And as a result, as they age and as they would typically become our subscribers and donors and board members, we worry that they won't be there for us and for the arts in the future.

  • JEFFREY BROWN:

    And, therefore, you write too many people feel like the arts are irrelevant to them.

    It's come to that. They just have no connection.

  • MICHAEL KAISER:

    Both because of the education, but also because of ticket pricing.

    We used ticket prices to balance our budgets for so many years, our tickets have gotten so expensive, that many people have felt priced out of the market and thought the arts aren't for them because they simply can't afford it.

  • JEFFREY BROWN:

    One of the things that struck me in the book is something we talk about on this program a lot, is the gaps in American society, the income gap, the wealth gap. You're talking about a kind of arts gap.

  • MICHAEL KAISER:

    I am.

  • JEFFREY BROWN:

    Arts for some, not for others.

  • MICHAEL KAISER:

    That's true.

    And we enjoyed over the last 50 years this explosion in arts accessibility to people all over America. We expect a theater company or a dance company or an opera company in our towns, even midsized towns, and I worry that that accessibility will change and diminish over the next 20 years.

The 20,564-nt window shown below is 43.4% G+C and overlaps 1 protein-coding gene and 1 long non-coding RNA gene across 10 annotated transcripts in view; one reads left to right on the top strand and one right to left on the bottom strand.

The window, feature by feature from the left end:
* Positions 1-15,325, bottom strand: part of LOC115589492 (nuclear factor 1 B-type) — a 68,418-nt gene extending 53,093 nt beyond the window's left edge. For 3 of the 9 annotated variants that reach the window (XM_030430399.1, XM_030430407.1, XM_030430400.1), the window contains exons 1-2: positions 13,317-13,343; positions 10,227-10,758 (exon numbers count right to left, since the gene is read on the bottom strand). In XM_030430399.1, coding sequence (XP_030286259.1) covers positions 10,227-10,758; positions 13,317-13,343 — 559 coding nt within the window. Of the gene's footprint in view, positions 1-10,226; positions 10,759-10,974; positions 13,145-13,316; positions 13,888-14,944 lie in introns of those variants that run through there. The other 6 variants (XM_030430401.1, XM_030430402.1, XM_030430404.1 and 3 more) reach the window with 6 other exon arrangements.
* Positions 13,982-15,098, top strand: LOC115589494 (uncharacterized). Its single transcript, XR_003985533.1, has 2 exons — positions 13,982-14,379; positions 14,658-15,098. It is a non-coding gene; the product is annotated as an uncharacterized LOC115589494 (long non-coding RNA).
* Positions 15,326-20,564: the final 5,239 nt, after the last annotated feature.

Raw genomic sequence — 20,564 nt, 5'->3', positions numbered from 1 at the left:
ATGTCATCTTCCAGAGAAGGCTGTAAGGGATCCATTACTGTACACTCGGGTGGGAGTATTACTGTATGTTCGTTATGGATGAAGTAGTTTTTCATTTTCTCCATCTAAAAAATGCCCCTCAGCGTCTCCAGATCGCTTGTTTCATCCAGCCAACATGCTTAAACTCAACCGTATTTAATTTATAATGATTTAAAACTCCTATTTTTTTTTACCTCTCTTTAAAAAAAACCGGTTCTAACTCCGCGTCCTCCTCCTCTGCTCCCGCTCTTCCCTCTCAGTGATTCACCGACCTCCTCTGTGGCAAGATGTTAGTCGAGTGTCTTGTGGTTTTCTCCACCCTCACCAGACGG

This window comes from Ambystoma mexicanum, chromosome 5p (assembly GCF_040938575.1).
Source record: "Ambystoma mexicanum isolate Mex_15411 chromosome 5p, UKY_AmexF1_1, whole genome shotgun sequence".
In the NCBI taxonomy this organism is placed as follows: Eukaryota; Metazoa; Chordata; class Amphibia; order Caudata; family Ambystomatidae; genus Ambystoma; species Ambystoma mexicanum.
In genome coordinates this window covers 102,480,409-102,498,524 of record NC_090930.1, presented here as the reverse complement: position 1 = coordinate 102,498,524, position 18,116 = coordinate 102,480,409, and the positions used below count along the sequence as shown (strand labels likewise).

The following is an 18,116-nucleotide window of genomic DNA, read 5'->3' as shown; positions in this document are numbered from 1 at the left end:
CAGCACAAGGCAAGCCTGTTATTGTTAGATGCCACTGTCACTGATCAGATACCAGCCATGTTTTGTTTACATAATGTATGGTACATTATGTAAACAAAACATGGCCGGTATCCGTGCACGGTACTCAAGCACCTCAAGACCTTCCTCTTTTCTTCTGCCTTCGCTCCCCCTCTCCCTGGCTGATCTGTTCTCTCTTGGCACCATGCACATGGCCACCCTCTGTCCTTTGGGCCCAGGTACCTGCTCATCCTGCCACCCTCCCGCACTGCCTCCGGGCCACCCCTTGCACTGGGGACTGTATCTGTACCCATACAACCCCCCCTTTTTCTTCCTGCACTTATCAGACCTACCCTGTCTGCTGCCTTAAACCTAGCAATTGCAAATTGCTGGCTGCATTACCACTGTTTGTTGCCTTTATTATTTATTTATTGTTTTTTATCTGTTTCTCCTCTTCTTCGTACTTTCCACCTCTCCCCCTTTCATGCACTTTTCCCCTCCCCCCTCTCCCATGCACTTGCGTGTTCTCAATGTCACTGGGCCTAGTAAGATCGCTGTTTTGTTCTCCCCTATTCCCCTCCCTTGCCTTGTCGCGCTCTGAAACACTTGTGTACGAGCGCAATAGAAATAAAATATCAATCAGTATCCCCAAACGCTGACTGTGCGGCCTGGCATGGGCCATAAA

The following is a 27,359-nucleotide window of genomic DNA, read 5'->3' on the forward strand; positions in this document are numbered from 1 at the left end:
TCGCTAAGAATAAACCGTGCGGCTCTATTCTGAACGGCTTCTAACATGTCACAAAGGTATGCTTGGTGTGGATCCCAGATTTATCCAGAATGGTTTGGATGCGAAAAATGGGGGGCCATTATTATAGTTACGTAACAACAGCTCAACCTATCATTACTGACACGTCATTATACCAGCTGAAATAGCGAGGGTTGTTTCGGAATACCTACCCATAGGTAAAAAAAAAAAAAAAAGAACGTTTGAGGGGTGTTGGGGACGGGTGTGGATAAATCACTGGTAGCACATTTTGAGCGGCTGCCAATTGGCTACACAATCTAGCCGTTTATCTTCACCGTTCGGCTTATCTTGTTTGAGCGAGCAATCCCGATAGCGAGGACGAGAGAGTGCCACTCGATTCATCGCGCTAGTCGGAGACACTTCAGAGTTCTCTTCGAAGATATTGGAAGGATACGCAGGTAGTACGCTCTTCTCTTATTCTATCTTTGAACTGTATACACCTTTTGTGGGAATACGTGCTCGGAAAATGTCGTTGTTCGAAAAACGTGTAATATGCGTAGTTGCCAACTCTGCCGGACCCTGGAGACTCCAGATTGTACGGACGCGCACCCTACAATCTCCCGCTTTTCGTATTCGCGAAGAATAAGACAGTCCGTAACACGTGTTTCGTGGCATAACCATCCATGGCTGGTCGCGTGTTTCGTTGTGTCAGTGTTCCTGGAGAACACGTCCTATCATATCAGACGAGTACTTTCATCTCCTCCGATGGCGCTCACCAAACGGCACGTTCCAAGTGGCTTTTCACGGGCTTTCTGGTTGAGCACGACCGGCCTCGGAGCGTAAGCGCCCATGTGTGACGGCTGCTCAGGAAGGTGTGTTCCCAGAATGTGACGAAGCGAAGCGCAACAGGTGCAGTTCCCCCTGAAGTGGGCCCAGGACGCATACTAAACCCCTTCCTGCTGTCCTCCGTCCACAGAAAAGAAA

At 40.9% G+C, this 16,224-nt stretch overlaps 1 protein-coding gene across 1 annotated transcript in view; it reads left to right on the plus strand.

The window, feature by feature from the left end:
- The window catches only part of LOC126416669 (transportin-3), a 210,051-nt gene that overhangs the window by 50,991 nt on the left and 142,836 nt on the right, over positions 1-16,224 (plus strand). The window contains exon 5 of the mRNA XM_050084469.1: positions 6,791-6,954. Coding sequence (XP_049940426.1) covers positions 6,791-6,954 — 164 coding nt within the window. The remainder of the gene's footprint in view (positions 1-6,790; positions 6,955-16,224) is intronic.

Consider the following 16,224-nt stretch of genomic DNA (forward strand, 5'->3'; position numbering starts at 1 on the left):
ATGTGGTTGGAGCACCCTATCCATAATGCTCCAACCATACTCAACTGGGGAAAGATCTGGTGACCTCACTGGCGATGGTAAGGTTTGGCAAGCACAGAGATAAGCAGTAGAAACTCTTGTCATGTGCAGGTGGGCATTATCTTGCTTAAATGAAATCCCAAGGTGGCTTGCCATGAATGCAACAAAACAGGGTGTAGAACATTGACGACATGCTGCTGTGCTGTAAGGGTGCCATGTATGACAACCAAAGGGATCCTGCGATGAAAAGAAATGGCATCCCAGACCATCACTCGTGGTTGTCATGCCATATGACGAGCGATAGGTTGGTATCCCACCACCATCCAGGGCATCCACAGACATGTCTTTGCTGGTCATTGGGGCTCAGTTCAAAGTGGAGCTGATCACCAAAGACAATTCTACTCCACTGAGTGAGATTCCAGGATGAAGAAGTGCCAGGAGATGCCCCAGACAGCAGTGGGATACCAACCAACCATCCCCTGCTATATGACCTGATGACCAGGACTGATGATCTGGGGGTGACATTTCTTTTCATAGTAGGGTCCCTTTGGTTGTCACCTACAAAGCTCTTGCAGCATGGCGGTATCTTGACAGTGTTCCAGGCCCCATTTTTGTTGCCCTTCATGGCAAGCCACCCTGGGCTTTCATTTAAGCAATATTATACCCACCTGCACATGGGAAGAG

• JEFFREY BROWN:

    But can you give us some examples? What do you see around — you travel around the country a lot. Who is — where is this hitting? What kind of companies, for example, are being hit?

  • MICHAEL KAISER:

    It's hitting orchestras first.

    We read so many stories about orchestra union problems and union negotiation problems. That's just a manifestation of a diminishment in ticket sales and in contributions. So when you look around the arts world right now, you see many, many organizations either doing less work or going away entirely.

    This is true particularly of arts organizations of color, which is a very important part of our arts ecology that is starting to shrink.

  • JEFFREY BROWN:

    Which were fragile always. Right?

  • MICHAEL KAISER:

    Which is always fragile and is more fragile now.

    And now we're seeing it in midsized American cities and in their large classical organizations. And I worry that they will not be able to sustain themselves.

  • JEFFREY BROWN:

    But what you do see and you write about is — and again we see this in the rest of society — winners and losers.

  • MICHAEL KAISER:

    Absolutely.

  • JEFFREY BROWN:

    Some at the high end are going to do very well, you write, many at the low end, because they can get along basically on a shoestring. It's the great middle.

  • MICHAEL KAISER: